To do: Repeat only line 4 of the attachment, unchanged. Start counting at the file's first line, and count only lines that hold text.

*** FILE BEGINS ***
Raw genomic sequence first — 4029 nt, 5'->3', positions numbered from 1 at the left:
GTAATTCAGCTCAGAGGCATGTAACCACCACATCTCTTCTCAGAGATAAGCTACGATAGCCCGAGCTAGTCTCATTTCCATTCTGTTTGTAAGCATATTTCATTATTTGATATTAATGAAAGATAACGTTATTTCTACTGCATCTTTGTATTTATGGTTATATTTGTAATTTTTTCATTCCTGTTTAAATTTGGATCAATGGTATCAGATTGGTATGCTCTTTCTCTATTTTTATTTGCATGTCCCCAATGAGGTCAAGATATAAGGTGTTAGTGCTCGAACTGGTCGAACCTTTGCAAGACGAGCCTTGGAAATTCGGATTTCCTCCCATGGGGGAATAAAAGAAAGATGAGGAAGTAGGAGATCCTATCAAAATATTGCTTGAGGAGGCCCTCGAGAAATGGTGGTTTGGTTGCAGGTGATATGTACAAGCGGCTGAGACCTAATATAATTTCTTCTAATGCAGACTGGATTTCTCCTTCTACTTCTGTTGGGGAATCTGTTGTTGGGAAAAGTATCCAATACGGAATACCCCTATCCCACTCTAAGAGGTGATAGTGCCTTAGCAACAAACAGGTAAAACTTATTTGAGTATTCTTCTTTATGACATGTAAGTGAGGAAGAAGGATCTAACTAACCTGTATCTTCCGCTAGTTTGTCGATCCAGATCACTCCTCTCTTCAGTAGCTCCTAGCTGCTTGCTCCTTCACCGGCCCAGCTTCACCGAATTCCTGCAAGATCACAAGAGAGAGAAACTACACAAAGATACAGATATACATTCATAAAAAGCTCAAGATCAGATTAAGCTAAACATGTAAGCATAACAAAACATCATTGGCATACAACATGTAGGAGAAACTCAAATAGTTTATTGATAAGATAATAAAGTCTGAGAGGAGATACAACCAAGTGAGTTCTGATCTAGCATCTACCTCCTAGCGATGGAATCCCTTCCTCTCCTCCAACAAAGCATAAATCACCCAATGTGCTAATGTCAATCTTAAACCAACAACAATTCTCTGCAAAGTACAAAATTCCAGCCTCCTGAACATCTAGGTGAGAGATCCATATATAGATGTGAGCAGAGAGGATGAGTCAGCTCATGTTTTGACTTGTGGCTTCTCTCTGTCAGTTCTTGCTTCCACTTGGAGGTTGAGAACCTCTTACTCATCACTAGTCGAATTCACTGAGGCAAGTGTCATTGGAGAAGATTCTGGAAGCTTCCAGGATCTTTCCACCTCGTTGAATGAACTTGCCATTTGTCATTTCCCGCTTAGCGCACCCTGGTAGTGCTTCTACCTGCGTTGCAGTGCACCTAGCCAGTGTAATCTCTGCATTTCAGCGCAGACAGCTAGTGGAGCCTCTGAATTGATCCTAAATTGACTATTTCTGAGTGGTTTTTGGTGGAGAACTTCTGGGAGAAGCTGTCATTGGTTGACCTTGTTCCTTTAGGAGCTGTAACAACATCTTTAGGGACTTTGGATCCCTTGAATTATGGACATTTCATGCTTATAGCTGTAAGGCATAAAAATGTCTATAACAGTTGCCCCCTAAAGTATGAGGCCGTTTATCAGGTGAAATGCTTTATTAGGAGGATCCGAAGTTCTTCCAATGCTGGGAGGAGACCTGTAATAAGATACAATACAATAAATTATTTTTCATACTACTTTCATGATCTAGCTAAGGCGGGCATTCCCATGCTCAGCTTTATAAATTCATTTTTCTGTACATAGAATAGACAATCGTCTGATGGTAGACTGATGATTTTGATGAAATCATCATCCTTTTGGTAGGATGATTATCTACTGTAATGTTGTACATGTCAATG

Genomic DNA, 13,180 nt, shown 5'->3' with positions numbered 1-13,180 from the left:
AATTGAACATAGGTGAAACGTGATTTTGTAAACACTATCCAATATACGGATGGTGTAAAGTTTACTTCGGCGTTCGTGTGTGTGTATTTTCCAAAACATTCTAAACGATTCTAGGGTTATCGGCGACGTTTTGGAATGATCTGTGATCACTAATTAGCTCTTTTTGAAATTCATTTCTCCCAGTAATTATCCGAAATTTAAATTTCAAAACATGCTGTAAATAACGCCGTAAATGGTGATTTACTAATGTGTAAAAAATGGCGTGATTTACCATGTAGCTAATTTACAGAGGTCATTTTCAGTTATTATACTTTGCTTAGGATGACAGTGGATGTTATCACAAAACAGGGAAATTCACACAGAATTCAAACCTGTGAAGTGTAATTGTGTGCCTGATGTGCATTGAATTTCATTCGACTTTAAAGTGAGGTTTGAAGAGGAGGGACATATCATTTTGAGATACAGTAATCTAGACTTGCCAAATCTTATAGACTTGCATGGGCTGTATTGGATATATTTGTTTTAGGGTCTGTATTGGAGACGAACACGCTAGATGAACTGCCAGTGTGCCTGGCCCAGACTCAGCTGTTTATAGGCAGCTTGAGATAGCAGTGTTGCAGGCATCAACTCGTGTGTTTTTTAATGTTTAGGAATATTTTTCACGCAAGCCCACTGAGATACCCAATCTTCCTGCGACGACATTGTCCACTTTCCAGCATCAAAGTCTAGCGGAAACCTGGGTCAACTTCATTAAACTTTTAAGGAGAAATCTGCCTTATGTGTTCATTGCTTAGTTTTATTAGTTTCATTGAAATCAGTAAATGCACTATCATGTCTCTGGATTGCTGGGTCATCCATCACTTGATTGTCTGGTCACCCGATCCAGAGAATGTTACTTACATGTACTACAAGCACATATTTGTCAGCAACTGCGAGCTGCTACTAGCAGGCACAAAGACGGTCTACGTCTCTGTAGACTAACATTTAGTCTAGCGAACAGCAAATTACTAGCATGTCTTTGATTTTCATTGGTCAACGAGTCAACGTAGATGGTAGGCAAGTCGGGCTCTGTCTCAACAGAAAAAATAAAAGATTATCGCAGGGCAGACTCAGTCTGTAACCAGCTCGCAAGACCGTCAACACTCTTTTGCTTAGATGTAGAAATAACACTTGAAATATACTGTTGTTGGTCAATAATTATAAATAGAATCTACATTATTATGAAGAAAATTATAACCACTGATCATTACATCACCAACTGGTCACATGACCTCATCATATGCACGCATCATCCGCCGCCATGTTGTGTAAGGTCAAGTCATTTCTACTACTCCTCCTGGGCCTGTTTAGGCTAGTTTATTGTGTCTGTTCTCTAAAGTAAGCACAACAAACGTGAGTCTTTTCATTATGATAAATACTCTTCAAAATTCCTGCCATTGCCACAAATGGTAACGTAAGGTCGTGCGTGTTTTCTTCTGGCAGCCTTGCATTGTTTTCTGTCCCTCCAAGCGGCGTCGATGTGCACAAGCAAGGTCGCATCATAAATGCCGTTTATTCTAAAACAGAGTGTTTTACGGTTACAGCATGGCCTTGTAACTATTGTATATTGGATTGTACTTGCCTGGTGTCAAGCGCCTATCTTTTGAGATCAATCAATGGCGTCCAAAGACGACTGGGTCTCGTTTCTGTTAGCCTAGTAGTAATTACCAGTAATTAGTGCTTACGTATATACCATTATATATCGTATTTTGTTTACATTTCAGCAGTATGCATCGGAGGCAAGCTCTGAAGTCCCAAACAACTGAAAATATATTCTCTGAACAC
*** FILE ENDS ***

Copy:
AATTGAACATAGGTGAAACGTGATTTTGTAAACACTATCCAATATACGGATGGTGTAAAGTTTACTTCGGCGTTCGTGTGTGTGTATTTTCCAAAACATTCTAAACGATTCTAGGGTTATCGGCGACGTTTTGGAATGATCTGTGATCACTAATTAGCTCTTTTTGAAATTCATTTCTCCCAGTAATTATCCGAAATTTAAATTTCAAAACATGCTGTAAATAACGCCGTAAATGGTGATTTACTAATGTGTAAAAAATGGCGTGATTTACCATGTAGCTAATTTACAGAGGTCATTTTCAGTTATTATACTTTGCTTAGGATGACAGTGGATGTTATCACAAAACAGGGAAATTCACACAGAATTCAAACCTGTGAAGTGTAATTGTGTGCCTGATGTGCATTGAATTTCATTCGACTTTAAAGTGAGGTTTGAAGAGGAGGGACATATCATTTTGAGATACAGTAATCTAGACTTGCCAAATCTTATAGACTTGCATGGGCTGTATTGGATATATTTGTTTTAGGGTCTGTATTGGAGACGAACACGCTAGATGAACTGCCAGTGTGCCTGGCCCAGACTCAGCTGTTTATAGGCAGCTTGAGATAGCAGTGTTGCAGGCATCAACTCGTGTGTTTTTTAATGTTTAGGAATATTTTTCACGCAAGCCCACTGAGATACCCAATCTTCCTGCGACGACATTGTCCACTTTCCAGCATCAAAGTCTAGCGGAAACCTGGGTCAACTTCATTAAACTTTTAAGGAGAAATCTGCCTTATGTGTTCATTGCTTAGTTTTATTAGTTTCATTGAAATCAGTAAATGCACTATCATGTCTCTGGATTGCTGGGTCATCCATCACTTGATTGTCTGGTCACCCGATCCAGAGAATGTTACTTACATGTACTACAAGCACATATTTGTCAGCAACTGCGAGCTGCTACTAGCAGGCACAAAGACGGTCTACGTCTCTGTAGACTAACATTTAGTCTAGCGAACAGCAAATTACTAGCATGTCTTTGATTTTCATTGGTCAACGAGTCAACGTAGATGGTAGGCAAGTCGGGCTCTGTCTCAACAGAAAAAATAAAAGATTATCGCAGGGCAGACTCAGTCTGTAACCAGCTCGCAAGACCGTCAACACTCTTTTGCTTAGATGTAGAAATAACACTTGAAATATACTGTTGTTGGTCAATAATTATAAATAGAATCTACATTATTATGAAGAAAATTATAACCACTGATCATTACATCACCAACTGGTCACATGACCTCATCATATGCACGCATCATCCGCCGCCATGTTGTGTAAGGTCAAGTCATTTCTACTACTCCTCCTGGGCCTGTTTAGGCTAGTTTATTGTGTCTGTTCTCTAAAGTAAGCACAACAAACGTGAGTCTTTTCATTATGATAAATACTCTTCAAAATTCCTGCCATTGCCACAAATGGTAACGTAAGGTCGTGCGTGTTTTCTTCTGGCAGCCTTGCATTGTTTTCTGTCCCTCCAAGCGGCGTCGATGTGCACAAGCAAGGTCGCATCATAAATGCCGTTTATTCTAAAACAGAGTGTTTTACGGTTACAGCATGGCCTTGTAACTATTGTATATTGGATTGTACTTGCCTGGTGTCAAGCGCCTATCTTTTGAGATCAATCAATGGCGTCCAAAGACGACTGGGTCTCGTTTCTGTTAGCCTAGTAGTAATTACCAGTAATTAGTGCTTACGTATATACCATTATATATCGTATTTTGTTTACATTTCAGCAGTATGCATCGGAGGCAAGCTCTGAAGTCCCAAACAACTGAAAATATATTCTCTGAACAC